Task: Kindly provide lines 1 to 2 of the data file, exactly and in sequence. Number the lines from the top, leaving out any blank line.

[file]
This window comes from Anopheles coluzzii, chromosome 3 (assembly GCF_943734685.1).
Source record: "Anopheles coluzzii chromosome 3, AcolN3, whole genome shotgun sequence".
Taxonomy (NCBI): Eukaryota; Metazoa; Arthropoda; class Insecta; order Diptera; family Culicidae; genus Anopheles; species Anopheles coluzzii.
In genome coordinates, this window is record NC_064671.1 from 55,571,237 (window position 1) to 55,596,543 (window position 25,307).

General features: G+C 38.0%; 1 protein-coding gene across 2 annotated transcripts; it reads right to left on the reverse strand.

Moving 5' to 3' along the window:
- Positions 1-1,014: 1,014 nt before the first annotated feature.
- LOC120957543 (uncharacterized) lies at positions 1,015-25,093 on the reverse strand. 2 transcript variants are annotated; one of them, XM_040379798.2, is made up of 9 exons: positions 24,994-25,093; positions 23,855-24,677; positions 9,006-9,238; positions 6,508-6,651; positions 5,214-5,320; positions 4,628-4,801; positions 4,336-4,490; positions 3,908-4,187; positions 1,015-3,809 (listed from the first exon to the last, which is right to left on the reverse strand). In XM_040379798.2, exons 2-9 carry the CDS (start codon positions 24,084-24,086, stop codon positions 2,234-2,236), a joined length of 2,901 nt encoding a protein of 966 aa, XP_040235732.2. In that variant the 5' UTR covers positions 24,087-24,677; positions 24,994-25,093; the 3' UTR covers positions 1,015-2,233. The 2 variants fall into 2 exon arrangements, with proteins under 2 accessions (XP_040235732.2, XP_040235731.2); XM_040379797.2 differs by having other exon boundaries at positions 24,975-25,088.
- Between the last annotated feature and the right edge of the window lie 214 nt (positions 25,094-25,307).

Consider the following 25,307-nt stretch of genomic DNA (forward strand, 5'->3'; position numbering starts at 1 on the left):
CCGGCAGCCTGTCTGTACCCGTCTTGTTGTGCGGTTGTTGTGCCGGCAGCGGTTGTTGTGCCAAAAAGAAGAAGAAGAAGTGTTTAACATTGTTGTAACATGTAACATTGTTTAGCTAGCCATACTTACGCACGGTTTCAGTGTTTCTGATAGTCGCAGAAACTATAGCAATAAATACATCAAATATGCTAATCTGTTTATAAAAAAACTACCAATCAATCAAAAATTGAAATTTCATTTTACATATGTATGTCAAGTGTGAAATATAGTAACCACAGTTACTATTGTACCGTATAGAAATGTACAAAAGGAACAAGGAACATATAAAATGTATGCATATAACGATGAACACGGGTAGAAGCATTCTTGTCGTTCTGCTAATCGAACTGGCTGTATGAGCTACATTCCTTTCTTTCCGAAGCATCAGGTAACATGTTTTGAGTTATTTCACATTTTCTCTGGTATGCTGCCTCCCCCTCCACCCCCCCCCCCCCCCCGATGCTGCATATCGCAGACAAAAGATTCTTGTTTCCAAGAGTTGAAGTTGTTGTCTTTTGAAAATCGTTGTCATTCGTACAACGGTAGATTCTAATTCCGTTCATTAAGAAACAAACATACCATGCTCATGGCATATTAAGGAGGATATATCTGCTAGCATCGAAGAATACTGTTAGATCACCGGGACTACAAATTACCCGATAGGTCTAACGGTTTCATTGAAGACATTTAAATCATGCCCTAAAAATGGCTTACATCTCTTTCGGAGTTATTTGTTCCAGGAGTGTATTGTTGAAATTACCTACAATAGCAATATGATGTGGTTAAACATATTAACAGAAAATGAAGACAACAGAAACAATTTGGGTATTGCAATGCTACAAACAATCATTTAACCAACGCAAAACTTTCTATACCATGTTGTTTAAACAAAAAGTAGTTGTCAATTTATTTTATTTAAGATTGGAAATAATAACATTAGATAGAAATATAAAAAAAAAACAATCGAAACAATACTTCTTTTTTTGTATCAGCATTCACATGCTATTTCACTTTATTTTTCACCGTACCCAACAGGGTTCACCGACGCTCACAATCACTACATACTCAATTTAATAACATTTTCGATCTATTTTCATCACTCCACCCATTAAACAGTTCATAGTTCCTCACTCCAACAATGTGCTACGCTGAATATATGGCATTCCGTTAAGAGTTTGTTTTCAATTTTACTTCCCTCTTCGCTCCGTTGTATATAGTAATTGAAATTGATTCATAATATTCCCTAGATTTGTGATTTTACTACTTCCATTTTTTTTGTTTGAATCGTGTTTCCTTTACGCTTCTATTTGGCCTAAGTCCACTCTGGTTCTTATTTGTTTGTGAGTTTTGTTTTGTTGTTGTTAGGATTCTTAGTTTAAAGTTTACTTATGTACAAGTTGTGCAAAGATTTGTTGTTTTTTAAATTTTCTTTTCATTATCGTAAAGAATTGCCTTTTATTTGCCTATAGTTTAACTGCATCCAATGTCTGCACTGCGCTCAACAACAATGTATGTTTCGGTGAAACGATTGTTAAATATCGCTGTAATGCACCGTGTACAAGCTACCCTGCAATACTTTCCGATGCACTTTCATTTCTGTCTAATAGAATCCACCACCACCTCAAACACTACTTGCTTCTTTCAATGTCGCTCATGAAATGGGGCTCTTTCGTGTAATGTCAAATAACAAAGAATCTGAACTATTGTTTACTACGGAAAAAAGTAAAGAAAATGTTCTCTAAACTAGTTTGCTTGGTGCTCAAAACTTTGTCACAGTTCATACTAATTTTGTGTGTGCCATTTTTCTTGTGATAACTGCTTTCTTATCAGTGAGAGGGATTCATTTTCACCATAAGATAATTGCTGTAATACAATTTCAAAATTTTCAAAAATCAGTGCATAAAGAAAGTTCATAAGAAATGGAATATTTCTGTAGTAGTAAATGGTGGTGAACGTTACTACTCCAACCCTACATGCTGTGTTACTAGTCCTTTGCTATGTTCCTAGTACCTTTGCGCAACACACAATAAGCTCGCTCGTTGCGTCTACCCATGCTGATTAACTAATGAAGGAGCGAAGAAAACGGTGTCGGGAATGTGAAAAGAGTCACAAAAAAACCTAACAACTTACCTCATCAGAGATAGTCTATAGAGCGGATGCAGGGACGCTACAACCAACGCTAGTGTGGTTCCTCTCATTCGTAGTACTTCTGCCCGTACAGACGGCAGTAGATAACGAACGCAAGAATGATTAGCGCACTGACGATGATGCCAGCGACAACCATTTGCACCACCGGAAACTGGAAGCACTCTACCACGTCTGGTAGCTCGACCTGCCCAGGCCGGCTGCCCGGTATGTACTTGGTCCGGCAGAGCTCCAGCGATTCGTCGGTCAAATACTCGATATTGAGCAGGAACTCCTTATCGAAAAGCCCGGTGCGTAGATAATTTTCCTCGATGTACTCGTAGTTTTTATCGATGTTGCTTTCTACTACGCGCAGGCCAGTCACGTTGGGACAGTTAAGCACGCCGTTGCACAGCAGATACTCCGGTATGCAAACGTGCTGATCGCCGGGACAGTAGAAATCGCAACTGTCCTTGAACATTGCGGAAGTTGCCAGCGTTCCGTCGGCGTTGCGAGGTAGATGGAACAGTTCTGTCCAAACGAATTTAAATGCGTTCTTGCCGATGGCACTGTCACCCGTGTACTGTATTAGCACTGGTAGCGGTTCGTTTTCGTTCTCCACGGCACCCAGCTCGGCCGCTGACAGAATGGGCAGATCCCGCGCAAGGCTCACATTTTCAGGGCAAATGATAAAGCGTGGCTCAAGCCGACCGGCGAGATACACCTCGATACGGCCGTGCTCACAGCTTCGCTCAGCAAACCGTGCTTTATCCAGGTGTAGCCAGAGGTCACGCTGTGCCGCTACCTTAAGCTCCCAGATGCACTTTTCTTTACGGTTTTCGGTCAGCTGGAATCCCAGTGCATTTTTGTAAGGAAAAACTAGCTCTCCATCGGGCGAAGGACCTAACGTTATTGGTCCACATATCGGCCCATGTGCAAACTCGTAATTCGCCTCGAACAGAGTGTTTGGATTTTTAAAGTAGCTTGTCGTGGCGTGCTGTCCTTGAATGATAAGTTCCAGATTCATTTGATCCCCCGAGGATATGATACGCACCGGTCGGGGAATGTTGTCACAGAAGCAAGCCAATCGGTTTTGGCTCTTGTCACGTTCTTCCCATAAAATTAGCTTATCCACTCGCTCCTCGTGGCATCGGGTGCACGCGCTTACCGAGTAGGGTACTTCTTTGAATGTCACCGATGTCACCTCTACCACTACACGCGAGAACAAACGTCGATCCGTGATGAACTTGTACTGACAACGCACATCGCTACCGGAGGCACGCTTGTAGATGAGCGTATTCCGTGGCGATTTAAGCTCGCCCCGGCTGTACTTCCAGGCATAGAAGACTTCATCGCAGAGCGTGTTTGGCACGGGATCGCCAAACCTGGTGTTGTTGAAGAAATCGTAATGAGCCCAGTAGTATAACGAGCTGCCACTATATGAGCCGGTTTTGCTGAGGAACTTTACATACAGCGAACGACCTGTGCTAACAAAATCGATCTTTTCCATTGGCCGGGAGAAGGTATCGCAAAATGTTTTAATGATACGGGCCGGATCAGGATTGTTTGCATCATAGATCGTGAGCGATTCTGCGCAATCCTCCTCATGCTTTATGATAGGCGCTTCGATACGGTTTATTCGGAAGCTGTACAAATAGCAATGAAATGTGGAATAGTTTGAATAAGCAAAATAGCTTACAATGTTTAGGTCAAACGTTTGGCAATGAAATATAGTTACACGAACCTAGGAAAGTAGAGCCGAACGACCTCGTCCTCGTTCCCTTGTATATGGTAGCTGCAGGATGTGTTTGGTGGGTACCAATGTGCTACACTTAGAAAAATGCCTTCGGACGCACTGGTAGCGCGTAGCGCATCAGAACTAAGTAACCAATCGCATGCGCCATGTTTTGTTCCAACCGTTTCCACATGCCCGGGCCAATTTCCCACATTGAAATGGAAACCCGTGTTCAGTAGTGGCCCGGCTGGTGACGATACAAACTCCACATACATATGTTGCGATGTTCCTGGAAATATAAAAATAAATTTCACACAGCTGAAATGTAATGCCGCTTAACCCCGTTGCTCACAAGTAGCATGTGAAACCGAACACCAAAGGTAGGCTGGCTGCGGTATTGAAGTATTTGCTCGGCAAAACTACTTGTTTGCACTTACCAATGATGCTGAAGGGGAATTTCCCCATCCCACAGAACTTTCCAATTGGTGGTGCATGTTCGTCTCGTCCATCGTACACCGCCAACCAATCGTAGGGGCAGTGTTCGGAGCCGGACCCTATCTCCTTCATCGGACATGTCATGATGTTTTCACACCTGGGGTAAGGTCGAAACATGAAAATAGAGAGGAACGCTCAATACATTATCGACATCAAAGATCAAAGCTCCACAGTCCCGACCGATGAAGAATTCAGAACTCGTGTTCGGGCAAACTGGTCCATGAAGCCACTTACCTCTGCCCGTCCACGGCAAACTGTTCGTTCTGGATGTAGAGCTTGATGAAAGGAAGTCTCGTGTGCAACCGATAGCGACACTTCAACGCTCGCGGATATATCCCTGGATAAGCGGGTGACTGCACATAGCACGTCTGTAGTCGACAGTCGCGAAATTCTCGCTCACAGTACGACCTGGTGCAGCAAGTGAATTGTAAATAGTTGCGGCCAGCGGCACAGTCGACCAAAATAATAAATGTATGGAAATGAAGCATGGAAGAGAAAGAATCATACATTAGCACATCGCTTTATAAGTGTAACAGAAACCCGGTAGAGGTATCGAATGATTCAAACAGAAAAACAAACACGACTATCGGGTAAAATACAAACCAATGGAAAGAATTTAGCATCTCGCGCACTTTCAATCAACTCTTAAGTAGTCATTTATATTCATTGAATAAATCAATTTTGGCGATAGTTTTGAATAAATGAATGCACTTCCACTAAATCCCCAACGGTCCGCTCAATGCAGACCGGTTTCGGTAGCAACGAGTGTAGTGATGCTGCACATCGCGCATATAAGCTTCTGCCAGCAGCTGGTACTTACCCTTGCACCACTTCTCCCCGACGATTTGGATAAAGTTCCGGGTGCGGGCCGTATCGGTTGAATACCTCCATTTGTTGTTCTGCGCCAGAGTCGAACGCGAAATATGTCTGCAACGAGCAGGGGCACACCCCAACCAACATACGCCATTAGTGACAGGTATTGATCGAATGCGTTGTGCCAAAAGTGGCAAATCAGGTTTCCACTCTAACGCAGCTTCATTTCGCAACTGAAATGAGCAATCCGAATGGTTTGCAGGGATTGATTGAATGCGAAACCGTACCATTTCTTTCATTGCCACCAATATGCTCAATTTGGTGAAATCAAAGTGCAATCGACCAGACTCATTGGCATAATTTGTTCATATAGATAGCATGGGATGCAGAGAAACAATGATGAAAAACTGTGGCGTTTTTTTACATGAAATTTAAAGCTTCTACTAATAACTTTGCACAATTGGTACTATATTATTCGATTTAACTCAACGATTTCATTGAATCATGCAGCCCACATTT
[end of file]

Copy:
This window comes from Anopheles coluzzii, chromosome 3 (assembly GCF_943734685.1).
Source record: "Anopheles coluzzii chromosome 3, AcolN3, whole genome shotgun sequence".